“It looks as if Ethiopian Airlines’ CEO Tewolde Gebre Mariam has committed the airline to building a new US$5 billion airport at Bishoftu, 40 Kilometres south of Addis Ababa to make the city the continent’s leading hub”, CAPA says adding that, “The 35 Square Kilometre airport would have design capacity of 100 million passengers per year, which would put it among the five largest airports in the world as things stand and Mr Gebre Mariam has claimed that it will be Ethiopian Airlines growth that will fill that airport in a new year’s time.”

Currently, the current airport at Bole Ethiopian Airlines operating hub has a capacity of less than 20 million passengers per year; still the largest in the region.

This serves Ethiopian Airlines pretty well with 93.4% seat capacity and 98% or aircraft movement.

 One major single important implication is that the building of the new airport will no doubt place Ethiopia as Africa’s number one destination for both business and leisure.

The new airport will also place Ethiopia as Africa’s  primary destination in the continent in the way that the big middle eastern airlines capitalize on their hub cities.

It is instrumental in this unfolding dynamics within the battle for Eastern African skies that Qatar Airways has already made its presence in this market by its planned takeover of a 49% stake in RwandAir, along with commitment to sink in US$1.3 billion to assist Rwanda to build a modern international airport at Bugesera, 25 minutes drive away from Kigali city center.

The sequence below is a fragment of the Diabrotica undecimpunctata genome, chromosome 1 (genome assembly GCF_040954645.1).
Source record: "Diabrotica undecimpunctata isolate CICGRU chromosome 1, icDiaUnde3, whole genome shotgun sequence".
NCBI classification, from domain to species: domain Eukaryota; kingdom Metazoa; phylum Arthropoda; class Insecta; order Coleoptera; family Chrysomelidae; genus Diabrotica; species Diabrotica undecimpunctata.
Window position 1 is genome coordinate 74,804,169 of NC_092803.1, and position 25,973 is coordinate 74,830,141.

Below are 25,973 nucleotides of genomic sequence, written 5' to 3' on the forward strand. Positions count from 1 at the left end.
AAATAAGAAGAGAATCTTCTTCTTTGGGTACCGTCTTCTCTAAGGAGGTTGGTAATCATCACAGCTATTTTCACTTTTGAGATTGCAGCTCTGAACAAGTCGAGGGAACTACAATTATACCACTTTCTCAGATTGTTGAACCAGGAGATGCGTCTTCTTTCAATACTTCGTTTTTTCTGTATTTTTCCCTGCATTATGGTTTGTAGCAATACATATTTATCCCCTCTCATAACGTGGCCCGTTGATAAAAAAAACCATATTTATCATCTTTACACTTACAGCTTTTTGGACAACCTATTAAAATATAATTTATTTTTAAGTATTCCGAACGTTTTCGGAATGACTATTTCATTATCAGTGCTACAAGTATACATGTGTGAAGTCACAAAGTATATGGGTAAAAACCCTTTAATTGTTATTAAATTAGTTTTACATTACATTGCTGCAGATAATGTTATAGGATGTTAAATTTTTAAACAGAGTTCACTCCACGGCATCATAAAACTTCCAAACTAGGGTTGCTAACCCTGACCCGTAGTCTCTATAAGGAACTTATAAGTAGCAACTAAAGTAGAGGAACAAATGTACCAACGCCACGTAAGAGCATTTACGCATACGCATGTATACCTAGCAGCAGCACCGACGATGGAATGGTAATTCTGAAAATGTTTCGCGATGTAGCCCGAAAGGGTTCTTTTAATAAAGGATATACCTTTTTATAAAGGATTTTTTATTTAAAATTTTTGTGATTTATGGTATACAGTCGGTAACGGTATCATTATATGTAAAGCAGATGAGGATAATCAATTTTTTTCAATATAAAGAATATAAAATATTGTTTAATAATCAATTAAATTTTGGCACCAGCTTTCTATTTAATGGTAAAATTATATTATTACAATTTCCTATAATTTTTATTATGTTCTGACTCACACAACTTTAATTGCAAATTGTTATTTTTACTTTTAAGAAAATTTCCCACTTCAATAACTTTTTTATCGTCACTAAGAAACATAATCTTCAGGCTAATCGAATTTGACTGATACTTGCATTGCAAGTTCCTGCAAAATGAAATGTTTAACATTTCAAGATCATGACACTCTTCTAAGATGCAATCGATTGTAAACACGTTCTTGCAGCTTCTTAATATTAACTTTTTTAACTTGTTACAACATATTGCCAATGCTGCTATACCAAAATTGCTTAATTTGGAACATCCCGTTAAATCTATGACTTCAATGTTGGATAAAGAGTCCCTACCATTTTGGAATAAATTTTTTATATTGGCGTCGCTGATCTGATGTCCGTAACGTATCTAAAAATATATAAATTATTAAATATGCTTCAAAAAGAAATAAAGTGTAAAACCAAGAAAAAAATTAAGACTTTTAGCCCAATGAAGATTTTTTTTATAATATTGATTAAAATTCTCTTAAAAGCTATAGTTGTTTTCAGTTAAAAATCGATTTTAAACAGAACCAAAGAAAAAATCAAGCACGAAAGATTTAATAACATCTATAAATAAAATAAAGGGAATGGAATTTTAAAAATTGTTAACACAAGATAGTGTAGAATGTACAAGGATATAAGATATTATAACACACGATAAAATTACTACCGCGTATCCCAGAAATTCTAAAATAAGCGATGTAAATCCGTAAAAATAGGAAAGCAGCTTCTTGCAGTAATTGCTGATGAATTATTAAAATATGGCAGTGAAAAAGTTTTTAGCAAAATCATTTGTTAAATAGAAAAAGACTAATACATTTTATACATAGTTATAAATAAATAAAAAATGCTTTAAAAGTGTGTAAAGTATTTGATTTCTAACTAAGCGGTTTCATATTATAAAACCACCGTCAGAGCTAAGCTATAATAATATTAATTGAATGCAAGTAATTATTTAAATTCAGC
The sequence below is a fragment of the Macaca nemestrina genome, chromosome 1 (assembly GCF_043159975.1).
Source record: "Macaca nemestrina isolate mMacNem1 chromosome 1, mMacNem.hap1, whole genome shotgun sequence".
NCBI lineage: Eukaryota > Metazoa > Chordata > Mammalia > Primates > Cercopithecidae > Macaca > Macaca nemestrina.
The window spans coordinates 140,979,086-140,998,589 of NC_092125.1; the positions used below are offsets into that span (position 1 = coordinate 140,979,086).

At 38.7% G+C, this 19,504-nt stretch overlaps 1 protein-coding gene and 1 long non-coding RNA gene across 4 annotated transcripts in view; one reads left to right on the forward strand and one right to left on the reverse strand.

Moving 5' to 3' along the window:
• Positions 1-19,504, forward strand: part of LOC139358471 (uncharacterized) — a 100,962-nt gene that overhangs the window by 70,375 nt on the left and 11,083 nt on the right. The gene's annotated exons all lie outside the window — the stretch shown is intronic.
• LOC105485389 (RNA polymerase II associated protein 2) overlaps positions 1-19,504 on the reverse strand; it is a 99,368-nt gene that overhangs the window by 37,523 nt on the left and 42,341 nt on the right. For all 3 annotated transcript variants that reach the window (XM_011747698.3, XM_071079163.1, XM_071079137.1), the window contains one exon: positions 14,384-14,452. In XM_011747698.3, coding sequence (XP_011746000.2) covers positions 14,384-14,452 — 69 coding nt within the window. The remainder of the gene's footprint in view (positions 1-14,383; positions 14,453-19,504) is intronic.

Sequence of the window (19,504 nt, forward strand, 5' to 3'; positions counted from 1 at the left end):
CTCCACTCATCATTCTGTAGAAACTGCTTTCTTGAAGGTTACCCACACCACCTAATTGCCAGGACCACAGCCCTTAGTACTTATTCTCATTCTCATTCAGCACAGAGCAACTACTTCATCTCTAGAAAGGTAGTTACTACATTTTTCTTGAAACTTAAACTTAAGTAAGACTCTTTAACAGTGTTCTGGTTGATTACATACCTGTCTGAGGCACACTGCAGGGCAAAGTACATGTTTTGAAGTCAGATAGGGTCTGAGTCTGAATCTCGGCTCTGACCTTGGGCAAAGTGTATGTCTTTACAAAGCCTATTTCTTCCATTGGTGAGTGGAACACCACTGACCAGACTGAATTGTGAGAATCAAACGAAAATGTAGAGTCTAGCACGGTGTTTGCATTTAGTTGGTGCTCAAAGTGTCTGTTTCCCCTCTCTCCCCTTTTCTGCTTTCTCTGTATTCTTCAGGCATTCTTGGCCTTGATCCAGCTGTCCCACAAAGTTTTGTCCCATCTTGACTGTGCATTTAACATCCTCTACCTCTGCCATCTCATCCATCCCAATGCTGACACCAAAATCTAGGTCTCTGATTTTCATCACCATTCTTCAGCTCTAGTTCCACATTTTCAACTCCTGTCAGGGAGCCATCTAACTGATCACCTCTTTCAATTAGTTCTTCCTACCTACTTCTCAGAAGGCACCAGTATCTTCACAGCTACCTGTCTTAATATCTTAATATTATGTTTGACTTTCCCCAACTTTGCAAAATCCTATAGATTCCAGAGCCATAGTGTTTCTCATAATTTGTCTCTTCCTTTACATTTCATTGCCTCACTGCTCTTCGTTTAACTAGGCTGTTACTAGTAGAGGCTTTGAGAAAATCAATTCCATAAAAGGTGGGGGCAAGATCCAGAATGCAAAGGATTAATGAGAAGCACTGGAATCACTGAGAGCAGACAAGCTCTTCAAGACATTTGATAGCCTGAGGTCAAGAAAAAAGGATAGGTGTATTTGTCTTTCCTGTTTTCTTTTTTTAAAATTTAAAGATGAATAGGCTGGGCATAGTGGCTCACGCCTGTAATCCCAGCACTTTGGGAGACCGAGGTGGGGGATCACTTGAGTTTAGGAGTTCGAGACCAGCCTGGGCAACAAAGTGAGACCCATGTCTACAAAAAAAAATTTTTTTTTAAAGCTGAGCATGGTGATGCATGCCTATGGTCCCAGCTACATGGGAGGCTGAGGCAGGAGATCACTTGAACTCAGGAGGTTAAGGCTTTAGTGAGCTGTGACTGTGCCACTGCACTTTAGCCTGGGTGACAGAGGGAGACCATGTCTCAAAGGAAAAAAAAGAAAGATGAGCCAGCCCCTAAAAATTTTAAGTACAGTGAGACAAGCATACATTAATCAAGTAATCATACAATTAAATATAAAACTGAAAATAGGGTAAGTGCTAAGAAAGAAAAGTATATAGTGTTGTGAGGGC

Shaping up Africa’s most modern aviation hub in East Africa

The dominance in East Africa by Ethiopian Airlines is very clear.

Its  two other competitors, Kenya Airway,s its long standing competitor and RwandAir, now heavily muscled by Qatar Airways, are now poised to stiffen competition in the region.

However, in a strategic upstaging of stakes, Ethiopian Airlines is now moving to do the unthinkable, in a bid to stay ahead of its two competitors, which is to build an African airline operating one of the largest airports anywhere in the whole worl, according to CAPA. 

Taarifa, in its last analysis on regional aviation business, provided key insights into this emerging scenario.

East Africa, Tarrifa noted, is using the three hubs of Kigali, Nairobi and Addis Ababa, to set up continent’s most ultra modern aviation hub.

The Kigali hub currently handles 700,000 passengers per year, against Nairobi’s 7 million passengers per year, and Addis Ababa’s 12 million passengers per year.However, in a bid to upstage its regional competitors, Rwanda, through its deal with Qatar, is seeking to up its game by constructing a new airport at Bugesera with capacity to handle 14 million passengers per year by the year 2032.

The healthy competition between the 3 national flag carriers has a number of positive implications.

Air travel in East Africa will become more cost effective. More people are expected to use airlines to travel within the continent.

There are chances of significantly boosting the competitiveness of East African community as the continent’s power house as the free area takes shape.